long ago ideas

“When we are tired, we are attacked by ideas we conquered long ago." - Friedrich Nietzsche. Long ago, Joseph Smith and Oliver Cowdery conquered false claims that the Book of Mormon was fiction or that it came through a stone in a hat. But these old claims have resurfaced in recent years. To conquer them again, we have to return to what Joseph and Oliver taught.

Wednesday, February 21, 2018

Cumorah - 8a, The lure of Mesoamerican "evidence" to BYU/CES students

I've often wondered how I was deceived* for so long by M2C (Mesoamerica/two-Cumorahs theory). I learned it in seminary as a high-school student, but we accepted pretty much everything our Seminary teachers taught us back then because, frankly, we were more interested in other things during high school.

That hasn't changed, of course, although the Internet has enabled high school students to discover for themselves that their Seminary curriculum isn't telling them what the prophets have taught about Cumorah. Plenty of them use google, which takes them to sites such as this:

I was also taught M2C at BYU, where I had a Freshman Honors class with John Sorenson. FARMS was in full M2C mode, of course. There was really no viable option at the time; you either accepted M2C or you were ignorant and probably didn't really believe in the Book of Mormon.

The strange thing is, no one talked about what the prophets taught.

We all know that people who leave--or decline to investigate--the Church cite a lack of openness about Church history as one of the top reasons for their decision.

What other conclusion can they reach when even BYU/CES students are being deliberately misled about the consistent and persistent teachings of the prophets and apostles about the New York Cumorah?

It's not only BYU/CES. The Church History Department is perpetuating the M2C dogma, as I've shown in the notes in the Joseph Smith Papers and the displays in the Visitors Centers. Undoubtedly, M2C will appear in the new Church history volumes as well.

The M2C intellectuals justify themselves by citing "evidence" that to any non-M2C believer is transparent confirmation bias, which makes this all the worse. BYU/CES students are defenseless against this onslaught because they trust their teachers. The teachers very effectively mingle spiritual insights and lessons with their M2C dogma, enabling the students to swallow M2C whole.

In that sense, then, maybe I shouldn't assess the illusory nature of the M2C "evidence" and the logical fallacies used by the M2C proponents. I don't want anyone to question their faith about the spiritual truths of the Book of Mormon and it's authenticity as an ancient record of real people just because they discover their professors deceived them with M2C. We don't want people throwing the baby out with the bath water, etc.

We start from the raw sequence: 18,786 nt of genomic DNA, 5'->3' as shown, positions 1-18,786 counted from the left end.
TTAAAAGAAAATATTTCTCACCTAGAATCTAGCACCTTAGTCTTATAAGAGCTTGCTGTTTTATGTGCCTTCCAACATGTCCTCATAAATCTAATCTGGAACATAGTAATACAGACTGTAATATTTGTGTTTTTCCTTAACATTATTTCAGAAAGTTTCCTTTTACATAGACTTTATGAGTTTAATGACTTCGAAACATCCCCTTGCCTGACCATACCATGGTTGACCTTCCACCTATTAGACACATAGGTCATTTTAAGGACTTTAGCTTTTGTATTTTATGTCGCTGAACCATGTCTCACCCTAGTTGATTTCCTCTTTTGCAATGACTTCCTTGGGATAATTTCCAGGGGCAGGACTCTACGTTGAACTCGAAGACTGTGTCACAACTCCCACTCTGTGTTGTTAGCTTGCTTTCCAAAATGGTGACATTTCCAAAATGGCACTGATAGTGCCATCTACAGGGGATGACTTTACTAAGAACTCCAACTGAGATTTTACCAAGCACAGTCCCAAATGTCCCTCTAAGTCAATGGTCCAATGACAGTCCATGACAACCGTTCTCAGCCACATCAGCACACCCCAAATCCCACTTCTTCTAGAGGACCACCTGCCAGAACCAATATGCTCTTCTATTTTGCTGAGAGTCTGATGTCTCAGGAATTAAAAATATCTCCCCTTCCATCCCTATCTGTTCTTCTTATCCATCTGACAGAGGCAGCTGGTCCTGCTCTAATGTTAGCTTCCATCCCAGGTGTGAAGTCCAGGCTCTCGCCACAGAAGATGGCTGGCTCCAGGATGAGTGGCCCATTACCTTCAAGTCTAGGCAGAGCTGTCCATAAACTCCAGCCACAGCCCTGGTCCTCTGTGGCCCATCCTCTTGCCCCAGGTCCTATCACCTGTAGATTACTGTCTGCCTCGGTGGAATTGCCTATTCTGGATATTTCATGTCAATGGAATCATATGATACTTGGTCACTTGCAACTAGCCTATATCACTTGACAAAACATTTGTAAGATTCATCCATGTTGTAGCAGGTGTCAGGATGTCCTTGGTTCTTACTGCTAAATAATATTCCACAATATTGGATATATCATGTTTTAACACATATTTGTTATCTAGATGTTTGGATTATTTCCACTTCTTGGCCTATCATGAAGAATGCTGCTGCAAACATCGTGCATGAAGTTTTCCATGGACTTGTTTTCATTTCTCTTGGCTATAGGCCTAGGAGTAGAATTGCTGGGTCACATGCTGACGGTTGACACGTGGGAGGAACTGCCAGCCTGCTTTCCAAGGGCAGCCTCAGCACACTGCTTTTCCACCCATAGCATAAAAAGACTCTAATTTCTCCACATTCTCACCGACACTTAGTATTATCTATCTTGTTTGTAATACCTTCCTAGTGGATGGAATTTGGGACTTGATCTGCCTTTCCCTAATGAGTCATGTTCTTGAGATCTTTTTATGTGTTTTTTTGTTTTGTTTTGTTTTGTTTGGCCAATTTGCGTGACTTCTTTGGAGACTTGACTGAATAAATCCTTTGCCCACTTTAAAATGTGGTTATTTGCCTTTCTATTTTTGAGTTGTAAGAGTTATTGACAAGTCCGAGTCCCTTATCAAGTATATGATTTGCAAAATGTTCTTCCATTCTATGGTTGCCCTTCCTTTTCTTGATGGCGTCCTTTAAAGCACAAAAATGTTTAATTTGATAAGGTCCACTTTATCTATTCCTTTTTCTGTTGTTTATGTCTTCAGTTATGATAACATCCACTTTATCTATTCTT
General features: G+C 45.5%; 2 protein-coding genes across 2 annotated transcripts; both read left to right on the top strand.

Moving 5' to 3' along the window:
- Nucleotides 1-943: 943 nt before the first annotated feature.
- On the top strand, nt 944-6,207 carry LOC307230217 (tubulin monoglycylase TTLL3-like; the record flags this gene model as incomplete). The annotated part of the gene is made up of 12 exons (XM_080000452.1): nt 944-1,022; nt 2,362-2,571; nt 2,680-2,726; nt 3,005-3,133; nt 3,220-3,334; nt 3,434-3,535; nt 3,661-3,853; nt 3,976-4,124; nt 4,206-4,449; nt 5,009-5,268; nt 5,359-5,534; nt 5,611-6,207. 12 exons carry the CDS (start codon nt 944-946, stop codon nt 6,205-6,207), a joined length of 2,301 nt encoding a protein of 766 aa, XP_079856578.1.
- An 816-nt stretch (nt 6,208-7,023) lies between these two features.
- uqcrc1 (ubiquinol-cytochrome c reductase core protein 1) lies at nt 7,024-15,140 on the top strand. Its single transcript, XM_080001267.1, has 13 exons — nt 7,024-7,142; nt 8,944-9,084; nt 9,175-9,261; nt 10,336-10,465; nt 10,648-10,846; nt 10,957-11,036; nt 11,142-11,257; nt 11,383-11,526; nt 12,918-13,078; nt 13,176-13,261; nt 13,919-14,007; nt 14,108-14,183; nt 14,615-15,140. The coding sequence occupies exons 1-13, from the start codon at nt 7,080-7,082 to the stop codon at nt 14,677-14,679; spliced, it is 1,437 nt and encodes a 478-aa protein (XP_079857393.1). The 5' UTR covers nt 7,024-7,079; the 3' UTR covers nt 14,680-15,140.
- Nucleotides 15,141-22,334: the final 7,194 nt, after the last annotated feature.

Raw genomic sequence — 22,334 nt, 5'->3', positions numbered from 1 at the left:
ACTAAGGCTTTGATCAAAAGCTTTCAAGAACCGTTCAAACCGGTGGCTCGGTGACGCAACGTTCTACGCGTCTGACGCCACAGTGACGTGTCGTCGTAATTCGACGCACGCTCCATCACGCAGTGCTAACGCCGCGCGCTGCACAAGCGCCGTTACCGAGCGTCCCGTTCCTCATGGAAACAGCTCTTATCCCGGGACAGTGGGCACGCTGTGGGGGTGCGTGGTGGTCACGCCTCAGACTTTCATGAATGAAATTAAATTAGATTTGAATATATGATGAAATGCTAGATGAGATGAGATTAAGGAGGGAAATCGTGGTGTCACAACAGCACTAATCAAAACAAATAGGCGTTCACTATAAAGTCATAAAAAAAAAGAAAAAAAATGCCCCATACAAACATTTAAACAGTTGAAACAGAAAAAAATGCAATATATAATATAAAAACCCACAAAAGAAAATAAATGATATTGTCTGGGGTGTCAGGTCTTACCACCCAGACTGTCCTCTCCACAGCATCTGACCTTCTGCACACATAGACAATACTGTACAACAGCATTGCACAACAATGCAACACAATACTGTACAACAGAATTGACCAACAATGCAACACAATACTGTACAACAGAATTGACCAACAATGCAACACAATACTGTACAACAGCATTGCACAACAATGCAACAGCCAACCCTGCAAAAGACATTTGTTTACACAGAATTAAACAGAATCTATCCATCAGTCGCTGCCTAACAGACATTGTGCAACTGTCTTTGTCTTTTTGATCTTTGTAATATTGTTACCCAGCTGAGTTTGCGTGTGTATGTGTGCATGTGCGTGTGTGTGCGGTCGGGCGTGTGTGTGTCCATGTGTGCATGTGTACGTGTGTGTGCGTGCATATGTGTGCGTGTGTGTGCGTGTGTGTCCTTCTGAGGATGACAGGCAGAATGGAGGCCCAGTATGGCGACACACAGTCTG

But I think the greater danger is not exposing M2C for what it is. 

As long as BYU/CES continue to repudiate the prophets and teach M2C based on illusory evidence that works only because of confirmation bias, more people are likely to throw the baby out with the bath water when they realize they've been deceived by the very BYU/CES teachers they trusted.

If we ever get to the point where BYU/CES teachers embrace, instead of repudiate, the teachings of the prophets and apostles about Cumorah, we'll find a dramatic increase in acceptance of and enthusiasm about the Book of Mormon, both in the Church and among investigators.

So let's get started.

Before addressing the evidence specifically, I need to provide context. As I pointed out before, the book In Search of Cumorah dismissed Letter VII with a brief footnote.

Another influential
M2C book
John Sorenson's influential book, An Ancient American Setting for the Book of Mormon, doesn't even mention Letter VII. He conflates the issue of Cumorah (which all of Joseph's contemporaries agreed was in New York because of Letter VII) with the diverse early opinions about the rest of the geography, which even the proponents at the time admitted was speculative.

And note this: neither Joseph nor Oliver ever engaged in that speculation. Joseph specifically taught that the "remnant are the Indians that now live in this country" and that the Midwest was the "plains of the Nephites,"** but beyond that neither of them clearly identified any sites other than Cumorah.***

While ignoring the consistent teachings about the New York Cumorah, Brother Sorenson cites the anonymous 1842 Times and Seasons articles as evidence that the early brethren relied on secular scholarship--that self-serving academic argument that we still get today from the M2C citation cartel.